Ilene and Owen Nolan struggled to get on with their lives in the wake of Stella’s disappearance. They moved to the San Diego area, but I imagine that every time the story of a missing or abused child made the news their hearts broke a little more.
Sherriff’s deputies and LAPD investigators continued to pull in every deviant who even looked cross-eyed at a child. They busted other child molesters, but they couldn’t seem to get a break in Stella’s case which grew colder with every passing day.
In December 1955, Sheriff’s deputies interrogated Robert Louis Kracker, 20, on suspicion of kidnapping a 3-year-old Baldwin Park girl, Cynthia Hardacre. Kracker had been visiting a cousin in the Hardacre neighborhood when Cynthia, apparently mistaking Robert for her father, dashed toward his automobile calling, “Wait, Daddy.” Kracker told the police
that: “When I saw her, something just came over me.”
Kracker was on parole and had a record, including sex offenses, going back to age 14! In 1949 he spent three months in Juvie and was subsequently committed to the State Hospital at Camarillo. In July of 1950, he was arrested in L.A. on suspicion of a sex offense, and in November, 1951 he was arrested on suspicion of burglary.
Robert was guilty of the attack on Cynthia, but he was not responsible for Stella’s abduction.
In August of 1961 the L.A. Times reported on five children who had mysteriously vanished in recent years; Stella’s name was among them.
On March 6, 1970 a 51-year-old Sylmar construction worker, Mack Ray Edwards, appeared at the LAPD’s Foothill Division station. He handed them a loaded handgun and then said the had kidnapped three Sylmar girls earlier that day.
Edwards, a native of Arkansas, was booked on suspicion of murder in the 1969 death of a 13-year-old Pacoima boy — one of the six cases he voluntarily discussed with detectives.
Edwards and an unnamed 15-year-old companion told the police that they’d entered the home of Mr. and Mrs. Edgar Cohen at 5 a.m., after the couple had left for work. The two stole a coin collection and other items from the house and then took the three Cohen children, Valerie (12); Cindy (13); and Jan (14) by car to Bouquet Canyon in Angeles National Forest north of Newhall.
Two of the girls escaped and the third was abandoned by Edwards and his accomplice — they told her they’d send a sheriff’s car to pick her up.
It was during his confession to police that he admitted to kidnapping, raping, and then murdering 8-year-old Stella Darlene Nolan in 1953. The girl was allegedly his first murder victim.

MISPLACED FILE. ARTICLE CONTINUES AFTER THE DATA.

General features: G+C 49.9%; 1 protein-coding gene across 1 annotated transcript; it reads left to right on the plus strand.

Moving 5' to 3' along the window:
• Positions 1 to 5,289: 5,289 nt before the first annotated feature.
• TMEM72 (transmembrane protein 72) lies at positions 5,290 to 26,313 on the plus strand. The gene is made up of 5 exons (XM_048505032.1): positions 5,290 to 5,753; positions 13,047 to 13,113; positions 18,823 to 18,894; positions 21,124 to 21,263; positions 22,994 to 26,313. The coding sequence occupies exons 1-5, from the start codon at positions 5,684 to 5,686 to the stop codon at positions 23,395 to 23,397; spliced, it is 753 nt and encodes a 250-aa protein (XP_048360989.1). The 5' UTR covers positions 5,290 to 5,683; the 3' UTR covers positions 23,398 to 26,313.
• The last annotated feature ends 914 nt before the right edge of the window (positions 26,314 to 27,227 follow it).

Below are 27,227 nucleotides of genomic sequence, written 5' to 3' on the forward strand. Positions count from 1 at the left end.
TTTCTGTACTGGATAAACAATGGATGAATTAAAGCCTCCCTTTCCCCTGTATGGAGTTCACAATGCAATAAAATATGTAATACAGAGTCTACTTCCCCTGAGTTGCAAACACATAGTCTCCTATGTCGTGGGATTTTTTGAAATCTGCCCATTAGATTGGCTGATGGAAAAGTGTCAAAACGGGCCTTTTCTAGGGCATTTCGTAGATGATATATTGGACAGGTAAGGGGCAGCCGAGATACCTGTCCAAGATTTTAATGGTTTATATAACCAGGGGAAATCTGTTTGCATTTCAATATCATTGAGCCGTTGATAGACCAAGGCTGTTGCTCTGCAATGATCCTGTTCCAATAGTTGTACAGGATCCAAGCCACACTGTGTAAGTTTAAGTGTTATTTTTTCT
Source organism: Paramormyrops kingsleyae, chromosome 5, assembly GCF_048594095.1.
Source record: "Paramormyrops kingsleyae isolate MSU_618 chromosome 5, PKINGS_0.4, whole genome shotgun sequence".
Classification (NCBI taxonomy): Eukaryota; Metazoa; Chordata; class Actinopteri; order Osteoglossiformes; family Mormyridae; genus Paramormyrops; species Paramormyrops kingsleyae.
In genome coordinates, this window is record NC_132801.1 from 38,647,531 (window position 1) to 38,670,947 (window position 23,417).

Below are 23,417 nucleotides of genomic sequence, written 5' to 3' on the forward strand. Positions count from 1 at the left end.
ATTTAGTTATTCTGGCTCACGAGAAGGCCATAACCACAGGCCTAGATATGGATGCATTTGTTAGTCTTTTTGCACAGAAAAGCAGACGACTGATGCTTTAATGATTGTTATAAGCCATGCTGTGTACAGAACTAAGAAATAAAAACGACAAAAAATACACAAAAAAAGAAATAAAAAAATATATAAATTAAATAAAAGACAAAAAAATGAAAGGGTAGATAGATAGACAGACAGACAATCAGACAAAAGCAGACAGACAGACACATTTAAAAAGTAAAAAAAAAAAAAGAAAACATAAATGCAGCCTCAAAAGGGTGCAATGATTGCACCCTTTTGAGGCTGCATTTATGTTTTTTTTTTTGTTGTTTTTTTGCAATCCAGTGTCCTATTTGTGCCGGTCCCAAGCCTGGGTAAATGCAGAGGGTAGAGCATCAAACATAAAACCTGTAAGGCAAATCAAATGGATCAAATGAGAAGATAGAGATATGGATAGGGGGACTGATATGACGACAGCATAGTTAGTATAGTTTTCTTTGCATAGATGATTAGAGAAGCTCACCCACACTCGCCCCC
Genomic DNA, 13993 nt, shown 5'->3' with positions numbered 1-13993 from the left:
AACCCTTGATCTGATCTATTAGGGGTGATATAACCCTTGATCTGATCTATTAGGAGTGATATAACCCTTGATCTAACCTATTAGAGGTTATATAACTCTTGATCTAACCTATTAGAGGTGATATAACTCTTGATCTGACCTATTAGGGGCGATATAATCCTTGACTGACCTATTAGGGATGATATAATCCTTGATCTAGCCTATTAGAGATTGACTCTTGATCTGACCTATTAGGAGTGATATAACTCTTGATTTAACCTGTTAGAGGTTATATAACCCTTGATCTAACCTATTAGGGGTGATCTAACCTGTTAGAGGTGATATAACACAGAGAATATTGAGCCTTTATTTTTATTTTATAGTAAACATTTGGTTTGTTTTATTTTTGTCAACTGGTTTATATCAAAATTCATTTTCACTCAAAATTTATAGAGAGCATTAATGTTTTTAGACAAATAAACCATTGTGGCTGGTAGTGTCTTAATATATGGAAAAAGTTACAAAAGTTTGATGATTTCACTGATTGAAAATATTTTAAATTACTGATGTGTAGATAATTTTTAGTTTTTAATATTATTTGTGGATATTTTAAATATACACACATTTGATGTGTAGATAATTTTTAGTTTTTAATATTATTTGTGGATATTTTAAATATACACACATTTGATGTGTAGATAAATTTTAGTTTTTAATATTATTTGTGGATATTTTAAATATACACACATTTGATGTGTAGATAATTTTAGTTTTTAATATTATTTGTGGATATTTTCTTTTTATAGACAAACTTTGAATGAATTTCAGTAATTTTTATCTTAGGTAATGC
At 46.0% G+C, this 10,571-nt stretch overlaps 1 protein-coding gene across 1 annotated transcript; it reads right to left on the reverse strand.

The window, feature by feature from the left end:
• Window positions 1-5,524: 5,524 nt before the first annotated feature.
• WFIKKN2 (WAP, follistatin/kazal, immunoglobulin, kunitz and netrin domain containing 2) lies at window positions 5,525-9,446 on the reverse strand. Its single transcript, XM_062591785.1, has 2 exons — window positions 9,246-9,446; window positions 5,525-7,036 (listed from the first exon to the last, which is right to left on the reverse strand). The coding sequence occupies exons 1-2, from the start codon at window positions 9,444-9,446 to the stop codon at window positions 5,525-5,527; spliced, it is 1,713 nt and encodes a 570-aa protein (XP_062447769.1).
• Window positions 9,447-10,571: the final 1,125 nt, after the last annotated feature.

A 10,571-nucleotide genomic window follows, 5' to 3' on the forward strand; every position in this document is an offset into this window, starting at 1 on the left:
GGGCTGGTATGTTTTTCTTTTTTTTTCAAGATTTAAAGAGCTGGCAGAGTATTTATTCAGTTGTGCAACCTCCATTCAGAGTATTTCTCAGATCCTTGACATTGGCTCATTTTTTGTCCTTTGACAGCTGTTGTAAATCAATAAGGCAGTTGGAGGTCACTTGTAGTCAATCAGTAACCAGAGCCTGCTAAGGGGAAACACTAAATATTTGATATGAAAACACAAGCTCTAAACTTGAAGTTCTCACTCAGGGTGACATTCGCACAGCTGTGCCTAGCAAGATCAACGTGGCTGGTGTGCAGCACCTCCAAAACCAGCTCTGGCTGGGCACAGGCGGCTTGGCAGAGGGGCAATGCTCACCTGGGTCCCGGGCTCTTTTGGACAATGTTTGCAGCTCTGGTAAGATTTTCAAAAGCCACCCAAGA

In mid-March 1970, the skeletal remains of Stella Darlene Nolan were unearthed by a highway crew who worked from directions given to them by her killer.
In addition to the slaying of Stella, Edwards admitted to murdering Gary Rocha, 16, in 1968, and Donald Allen Todd, 13, in 1960. He also admitted to three other murders of children but he wasn’t charged with them because their bodies couldn’t be found. Edwards was a heavy machine operator and often worked freeway construction sites, it simply wasn’t possible for the law to go around digging up Southern California freeways in an effort to unearth the other remains.
In Van Nuys Superior Court, Edwards entered a plea of guilty in three of the six slayings to which he had confessed. Sgt. George H. Rock was called to testify about Edwards’ voluntary admission that he was a child killer. All of the murders were horrible, but Stella’s was the worst. Edwards had taken her from Auction City in Norwalk to his Azusa home where he molested and then attempted to strangle her. After he thought Stella was dead, he threw her body over bridge. The following day he returned to the scene to bury his victim and found the little girl still alive. She had managed to drag herself about 100 feet. She was sitting up, dazed, when Edwards took out his pocketknife and stabbed her to death.
Edwards attempted to sell his surrender and confession as a guilty conscience. He said:
“I have a guilt complex. I couldn’t eat and I couldn’t sleep and it was beginning to affect my work. You know I’m a heavy equipment operator. That long grader I’m using now costs a lot of money — $200,000. I might wreck it. Or turn it over and hurt someone.”
That doesn’t sound like a guilty conscience to me — it sounds exactly like the kind of profoundly stupid, self-serving statement a sociopath would make. There was no expression of remorse for his victims, his primary concern appears to have been the deleterious affect the brutal child killings were having on his work.
Edwards claimed to want a death sentence. Maybe he did — he attempted suicide twice during his trial. On March 30, 1970 he slashed a 14-inch cut across his stomach with a razor blade and on May 7, 1970 he took an overdose of tranquilizers The third time was the charm — he successfully hanged himself with a length of TV cord in his cell on California’s Death Row.
Edwards had always claimed six victims, never more; however, he is suspected in the murders of over 20 children between 1953 and 1970.
In 2006, a letter written by Edwards to his wife while he was on death row implicated him the 1957 disappearance of 8-year-old Tommy Bowman in the Arroyo Seco.
In 2011, the Santa Barbara Police Department took four teams of cadaver dogs to an area near a Goleta freeway overpass that was under renovation, looking for the remains of Ramona Price, a 7-year-old girl who disappeared in August 1961 — Mack Ray Edwards worked in the area during that time. Ramona wasn’t found, but the search for other victims of Edwards continues.
A little over 40 years following Mack Ray Edwards’ suicide I stumbled across Stella Darlene Nolan’s photograph in a Los Angeles Police Daily Bulletin as I was archiving documents from 1953. Something about Stella pulled me in and when I couldn’t find a cancellation for her missing notice in a subsequent Bulletin I followed up, and that’s when I discovered her entire story.